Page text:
As far as mental and physical health is concerned, there is no better cure for everyday ills than a healthy dose of exercise.
Those pesky feelings of anxiety often arise from a lack of exercise. Smith says breaking a sweat is a piece of advice we can borrow from our ancestors.
"Ever since human beings have been around, we've had the fight-or-flight syndrome. Those (stress) hormones are released, and the only way to get rid of them are to fight off the woolly mammoth or flee from it," Smith says.
"But now we don't have those and it's not really appropriate to run out of the classroom when you get stressed," she says.
By treading on an elliptical machine at the Student Recreation Fitness Center, 1740 Watkins Center Drive, or simply taking a stroll down Jayhawk Boulevard on the KU campus, students can get rid of stress-inducing hormones.
Dr. Robert Brown, who works at Watkins Health Center, says adding exercise to your daily routine is important both short- and long-term. And, he adds, exercise can help students lose weight and become more adept at climbing The Hill to class.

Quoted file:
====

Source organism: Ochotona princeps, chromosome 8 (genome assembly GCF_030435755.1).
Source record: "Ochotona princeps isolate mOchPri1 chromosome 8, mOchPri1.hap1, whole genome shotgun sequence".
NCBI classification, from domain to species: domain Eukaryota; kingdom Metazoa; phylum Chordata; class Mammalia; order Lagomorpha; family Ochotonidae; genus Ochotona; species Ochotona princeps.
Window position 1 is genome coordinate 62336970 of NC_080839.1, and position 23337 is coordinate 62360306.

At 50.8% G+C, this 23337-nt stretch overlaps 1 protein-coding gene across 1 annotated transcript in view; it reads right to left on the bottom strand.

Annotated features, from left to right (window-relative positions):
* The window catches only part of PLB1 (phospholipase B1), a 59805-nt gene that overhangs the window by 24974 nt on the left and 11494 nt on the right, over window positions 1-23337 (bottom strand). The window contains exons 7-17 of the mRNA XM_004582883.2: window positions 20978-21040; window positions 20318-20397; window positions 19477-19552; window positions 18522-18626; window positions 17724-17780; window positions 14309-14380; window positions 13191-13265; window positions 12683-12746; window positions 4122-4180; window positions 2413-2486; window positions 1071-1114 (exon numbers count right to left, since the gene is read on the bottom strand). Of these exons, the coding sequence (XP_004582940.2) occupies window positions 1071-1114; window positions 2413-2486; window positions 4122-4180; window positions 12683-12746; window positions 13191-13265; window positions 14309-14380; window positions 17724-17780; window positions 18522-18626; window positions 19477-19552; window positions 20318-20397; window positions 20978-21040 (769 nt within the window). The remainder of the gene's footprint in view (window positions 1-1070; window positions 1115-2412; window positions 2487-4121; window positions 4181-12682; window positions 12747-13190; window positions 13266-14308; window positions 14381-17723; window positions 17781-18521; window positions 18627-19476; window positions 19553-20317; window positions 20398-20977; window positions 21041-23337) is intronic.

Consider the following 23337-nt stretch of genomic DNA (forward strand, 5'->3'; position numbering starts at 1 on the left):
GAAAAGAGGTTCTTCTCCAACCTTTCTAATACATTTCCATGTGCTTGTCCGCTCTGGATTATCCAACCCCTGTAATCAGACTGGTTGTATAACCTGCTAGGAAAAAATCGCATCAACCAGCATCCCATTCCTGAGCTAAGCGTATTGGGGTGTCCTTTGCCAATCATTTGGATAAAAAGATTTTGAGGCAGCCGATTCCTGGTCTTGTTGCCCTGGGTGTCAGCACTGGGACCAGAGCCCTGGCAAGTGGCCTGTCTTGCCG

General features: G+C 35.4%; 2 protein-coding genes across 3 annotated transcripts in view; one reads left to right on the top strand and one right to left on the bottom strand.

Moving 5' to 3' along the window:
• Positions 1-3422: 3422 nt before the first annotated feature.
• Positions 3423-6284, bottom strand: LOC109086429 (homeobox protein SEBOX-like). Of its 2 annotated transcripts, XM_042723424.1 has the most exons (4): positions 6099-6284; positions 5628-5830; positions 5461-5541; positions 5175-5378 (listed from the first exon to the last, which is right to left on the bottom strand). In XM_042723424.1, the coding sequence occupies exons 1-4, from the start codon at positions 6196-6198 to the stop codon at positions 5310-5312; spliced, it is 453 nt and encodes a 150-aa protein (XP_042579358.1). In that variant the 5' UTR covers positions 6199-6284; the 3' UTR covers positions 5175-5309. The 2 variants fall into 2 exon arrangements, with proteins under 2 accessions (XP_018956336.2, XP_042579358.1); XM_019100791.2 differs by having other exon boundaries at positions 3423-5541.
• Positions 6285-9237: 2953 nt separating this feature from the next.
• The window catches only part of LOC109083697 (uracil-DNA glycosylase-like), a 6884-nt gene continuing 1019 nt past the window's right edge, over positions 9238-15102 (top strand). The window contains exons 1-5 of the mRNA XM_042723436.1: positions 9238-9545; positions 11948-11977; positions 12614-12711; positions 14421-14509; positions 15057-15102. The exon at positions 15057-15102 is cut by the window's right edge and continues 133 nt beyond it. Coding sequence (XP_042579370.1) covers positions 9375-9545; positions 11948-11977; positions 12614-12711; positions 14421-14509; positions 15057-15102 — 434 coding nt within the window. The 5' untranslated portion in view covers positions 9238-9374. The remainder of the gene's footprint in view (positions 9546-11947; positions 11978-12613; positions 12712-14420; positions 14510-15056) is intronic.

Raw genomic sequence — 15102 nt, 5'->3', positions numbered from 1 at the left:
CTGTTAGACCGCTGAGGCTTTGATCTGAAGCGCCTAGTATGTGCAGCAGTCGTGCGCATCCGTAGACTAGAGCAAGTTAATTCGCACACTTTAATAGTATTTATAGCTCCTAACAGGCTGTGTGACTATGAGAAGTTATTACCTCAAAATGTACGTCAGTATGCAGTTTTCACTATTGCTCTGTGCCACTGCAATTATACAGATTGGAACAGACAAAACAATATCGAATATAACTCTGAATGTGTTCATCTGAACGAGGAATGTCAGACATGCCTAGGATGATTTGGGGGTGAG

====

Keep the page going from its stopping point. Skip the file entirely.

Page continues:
Smith recommends that students block out 30 minutes of exercise in their schedules each day. It doesn't have to be all at once or extremely vigorous - just somewhat routine.
Dr. Brown says that sexually transmitted diseases also are pretty common in college.
To prevent them, he says students should try to limit the number of sexual partners they have and always use protection. At the Watkins Student Health Center's pharmacy, condoms are sold at cost. That translates to about three condoms for 50 cents.
The Wellness Center also offers dental dams and information on abstinence and how to talk to your partner about using protection.
While most students probably know they should use condoms, they may not know about a new vaccine available this fall. It's called Gardasil, and it's a three-part vaccine against the human papillomavirus, or HPV. HPV causes 70 percent of cervical cancer cases, Dr. Brown said. He also said that about half of people in the United States have HPV at least once in their life.
He says the impact of the vaccine could be "huge" in the prevention of those illnesses. Though the Watkins Student Health Center doesn't have the vaccine yet, it will probably be available this fall.